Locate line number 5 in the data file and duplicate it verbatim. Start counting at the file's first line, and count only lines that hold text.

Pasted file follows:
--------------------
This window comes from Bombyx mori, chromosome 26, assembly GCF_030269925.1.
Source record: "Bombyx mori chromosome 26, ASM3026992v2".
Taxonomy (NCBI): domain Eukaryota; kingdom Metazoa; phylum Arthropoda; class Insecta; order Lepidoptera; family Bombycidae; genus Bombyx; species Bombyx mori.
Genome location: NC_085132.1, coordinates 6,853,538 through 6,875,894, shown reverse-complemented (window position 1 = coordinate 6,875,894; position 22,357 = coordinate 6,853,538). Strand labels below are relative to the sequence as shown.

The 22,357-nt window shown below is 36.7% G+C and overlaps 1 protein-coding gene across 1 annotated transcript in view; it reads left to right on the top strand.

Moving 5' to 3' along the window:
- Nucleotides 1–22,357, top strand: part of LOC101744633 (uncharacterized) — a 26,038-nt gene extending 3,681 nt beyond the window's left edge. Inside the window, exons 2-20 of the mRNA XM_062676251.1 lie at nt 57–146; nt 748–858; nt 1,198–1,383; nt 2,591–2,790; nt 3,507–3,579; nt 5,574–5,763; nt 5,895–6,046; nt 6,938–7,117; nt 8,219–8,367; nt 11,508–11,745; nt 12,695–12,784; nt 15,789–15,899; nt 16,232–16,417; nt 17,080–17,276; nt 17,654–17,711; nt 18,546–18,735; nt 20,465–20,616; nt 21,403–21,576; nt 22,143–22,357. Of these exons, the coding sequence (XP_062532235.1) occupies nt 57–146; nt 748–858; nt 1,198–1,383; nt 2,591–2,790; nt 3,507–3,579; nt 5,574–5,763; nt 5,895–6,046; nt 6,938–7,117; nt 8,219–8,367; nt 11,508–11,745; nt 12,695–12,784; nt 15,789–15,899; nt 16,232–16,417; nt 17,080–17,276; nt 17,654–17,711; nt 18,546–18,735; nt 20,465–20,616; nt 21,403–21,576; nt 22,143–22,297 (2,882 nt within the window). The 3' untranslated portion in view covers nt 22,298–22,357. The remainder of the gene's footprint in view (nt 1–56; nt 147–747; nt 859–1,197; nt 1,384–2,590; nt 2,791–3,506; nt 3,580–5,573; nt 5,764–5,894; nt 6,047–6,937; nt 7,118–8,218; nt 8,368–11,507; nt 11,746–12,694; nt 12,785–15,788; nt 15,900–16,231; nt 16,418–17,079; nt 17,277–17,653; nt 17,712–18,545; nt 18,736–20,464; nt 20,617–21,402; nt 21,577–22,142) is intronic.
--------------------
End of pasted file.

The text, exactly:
The 22,357-nt window shown below is 36.7% G+C and overlaps 1 protein-coding gene across 1 annotated transcript in view; it reads left to right on the top strand.